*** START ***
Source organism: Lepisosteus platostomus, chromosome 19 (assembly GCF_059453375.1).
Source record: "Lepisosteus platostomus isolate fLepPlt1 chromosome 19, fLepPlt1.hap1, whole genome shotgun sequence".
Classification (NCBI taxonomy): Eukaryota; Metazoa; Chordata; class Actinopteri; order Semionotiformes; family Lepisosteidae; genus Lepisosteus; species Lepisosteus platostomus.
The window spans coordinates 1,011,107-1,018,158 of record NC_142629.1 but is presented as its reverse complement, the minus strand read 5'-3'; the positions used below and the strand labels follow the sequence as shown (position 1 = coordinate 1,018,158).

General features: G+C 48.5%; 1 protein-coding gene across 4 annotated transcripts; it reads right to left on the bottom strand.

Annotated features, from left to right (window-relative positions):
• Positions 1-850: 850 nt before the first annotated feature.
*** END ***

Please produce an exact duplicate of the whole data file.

Source organism: Lepisosteus platostomus, chromosome 19 (assembly GCF_059453375.1).
Source record: "Lepisosteus platostomus isolate fLepPlt1 chromosome 19, fLepPlt1.hap1, whole genome shotgun sequence".
Classification (NCBI taxonomy): Eukaryota; Metazoa; Chordata; class Actinopteri; order Semionotiformes; family Lepisosteidae; genus Lepisosteus; species Lepisosteus platostomus.
The window spans coordinates 1,011,107-1,018,158 of record NC_142629.1 but is presented as its reverse complement, the minus strand read 5'-3'; the positions used below and the strand labels follow the sequence as shown (position 1 = coordinate 1,018,158).

General features: G+C 48.5%; 1 protein-coding gene across 4 annotated transcripts; it reads right to left on the bottom strand.

Annotated features, from left to right (window-relative positions):
• Positions 1-850: 850 nt before the first annotated feature.